The leap year baby causes an enigma for a child or adult in court

The girl was born in the leap year of February 29, 2000 and committed a crime 18 years after her birth

A leap year baby who committed an offense exactly 18 years after his birth has baffled a court in the Australian Capital Territory.

The girl, who remains anonymous for legal reasons, was born on February 29, 2000. However, there was no February 29, 2018, according to the Gregorian calendar.

The ACT courts are now struggling to determine if the girl should be officially judged as an adult in the eyes of the law.

The girl was born in the leap year of February 29, 2000 and committed a crime 18 years after her birth

The girl was born in the leap year of February 29, 2000 and committed a crime 18 years after her birth

The ACT Children's Court originally ruled that the girl should be considered an 18-year-old girl and treated through the adult justice system.

The ACT Children's Court originally ruled that the girl should be considered an 18-year-old girl and treated through the adult justice system.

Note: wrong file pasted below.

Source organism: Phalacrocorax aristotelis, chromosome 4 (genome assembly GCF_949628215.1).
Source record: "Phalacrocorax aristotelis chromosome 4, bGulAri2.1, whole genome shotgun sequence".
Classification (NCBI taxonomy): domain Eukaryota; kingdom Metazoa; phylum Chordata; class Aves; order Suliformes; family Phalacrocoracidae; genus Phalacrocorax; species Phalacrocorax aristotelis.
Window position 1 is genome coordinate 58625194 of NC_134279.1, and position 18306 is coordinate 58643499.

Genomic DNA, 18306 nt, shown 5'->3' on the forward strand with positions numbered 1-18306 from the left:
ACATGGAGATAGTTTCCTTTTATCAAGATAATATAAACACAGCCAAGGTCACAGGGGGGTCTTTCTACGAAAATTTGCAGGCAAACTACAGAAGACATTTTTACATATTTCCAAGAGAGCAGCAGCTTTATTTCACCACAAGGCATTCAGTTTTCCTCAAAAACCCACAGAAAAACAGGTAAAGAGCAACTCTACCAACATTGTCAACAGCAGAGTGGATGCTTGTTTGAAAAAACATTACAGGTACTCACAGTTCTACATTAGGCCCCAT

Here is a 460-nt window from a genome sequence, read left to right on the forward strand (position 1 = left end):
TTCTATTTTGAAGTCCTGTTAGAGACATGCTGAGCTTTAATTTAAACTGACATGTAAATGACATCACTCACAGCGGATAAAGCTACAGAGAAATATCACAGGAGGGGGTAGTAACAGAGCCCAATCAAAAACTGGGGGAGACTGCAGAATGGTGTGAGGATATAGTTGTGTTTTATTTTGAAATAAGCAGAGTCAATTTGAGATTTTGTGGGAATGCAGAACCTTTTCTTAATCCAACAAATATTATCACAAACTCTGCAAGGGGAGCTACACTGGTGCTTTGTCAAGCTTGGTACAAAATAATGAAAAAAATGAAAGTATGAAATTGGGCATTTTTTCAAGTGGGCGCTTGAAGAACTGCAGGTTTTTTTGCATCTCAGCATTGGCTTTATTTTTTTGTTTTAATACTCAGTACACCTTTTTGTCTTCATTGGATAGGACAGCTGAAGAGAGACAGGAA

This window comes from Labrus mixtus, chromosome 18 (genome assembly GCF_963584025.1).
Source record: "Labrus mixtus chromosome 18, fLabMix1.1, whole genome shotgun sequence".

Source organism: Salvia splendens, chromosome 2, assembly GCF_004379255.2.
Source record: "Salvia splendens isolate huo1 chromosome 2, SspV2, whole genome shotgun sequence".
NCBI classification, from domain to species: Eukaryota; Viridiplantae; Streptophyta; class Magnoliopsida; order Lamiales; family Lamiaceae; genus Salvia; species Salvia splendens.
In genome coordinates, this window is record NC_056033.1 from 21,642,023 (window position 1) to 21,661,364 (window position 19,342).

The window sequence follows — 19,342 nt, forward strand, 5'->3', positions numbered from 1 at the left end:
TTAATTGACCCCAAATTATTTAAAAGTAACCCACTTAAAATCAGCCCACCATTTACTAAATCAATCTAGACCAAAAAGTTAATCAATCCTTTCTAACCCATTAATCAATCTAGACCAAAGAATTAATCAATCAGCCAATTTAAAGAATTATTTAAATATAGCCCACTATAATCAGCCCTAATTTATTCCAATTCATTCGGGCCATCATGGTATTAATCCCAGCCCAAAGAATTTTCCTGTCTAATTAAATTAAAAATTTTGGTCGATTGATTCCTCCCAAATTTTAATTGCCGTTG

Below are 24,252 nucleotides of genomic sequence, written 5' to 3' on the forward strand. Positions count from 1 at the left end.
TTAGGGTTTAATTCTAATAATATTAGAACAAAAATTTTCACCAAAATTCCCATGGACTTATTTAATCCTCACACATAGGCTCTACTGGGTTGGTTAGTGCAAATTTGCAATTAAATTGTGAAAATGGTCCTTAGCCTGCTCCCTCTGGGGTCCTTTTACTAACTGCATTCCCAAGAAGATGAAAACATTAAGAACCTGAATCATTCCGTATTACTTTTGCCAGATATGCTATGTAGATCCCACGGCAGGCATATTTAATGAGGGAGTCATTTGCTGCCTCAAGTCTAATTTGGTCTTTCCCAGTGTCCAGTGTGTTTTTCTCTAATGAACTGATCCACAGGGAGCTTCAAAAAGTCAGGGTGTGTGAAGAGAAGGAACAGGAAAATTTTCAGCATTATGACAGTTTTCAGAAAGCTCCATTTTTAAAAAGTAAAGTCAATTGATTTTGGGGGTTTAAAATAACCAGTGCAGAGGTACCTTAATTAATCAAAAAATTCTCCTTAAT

The ACT Children's Court originally ruled that the girl should be considered an 18-year-old girl and treated through the adult justice system.

The ACT Children's Court originally decided that the child should be considered an 18-year-old girl and treated through the adult justice system.

Adult or child?

Leapling was born on February 29, 2000

She committed the offense on February 28, 2018

There was no February 29 in 2000 calendar year

Did she commit a crime as an adult or a child?

The plot was thickened when the girl's lawyers appealed this decision, noting that a person born on February 2, 2000 would not be 18 years old on February 1, 2018.

Instead, they argued that the girl did not turn 18 until March 1, one day after committing the offense.

Honorable Associate Justice of the Supreme Court of ACT Verity McWilliam agreed that the child should be seen as a child in this particular instance.

"From what follows that in the proper construction of [the law in question], on February 28, 2018, the plaintiff was not yet an adult, since he was "over 18 years of age", because he had not yet reached the beginning of the anniversary of his birth.

"It was only on March 1, 2018 when he became someone who had" at least "18," he told ABC News.

Daily Mail Australia contacted the ACT Magistrates Court to receive comments.

Astronomically, one year is currently 365.25 days, minus a little. To keep it in this number, each year that is exactly divisible by four is a leap year, and the extra day becomes February 29.

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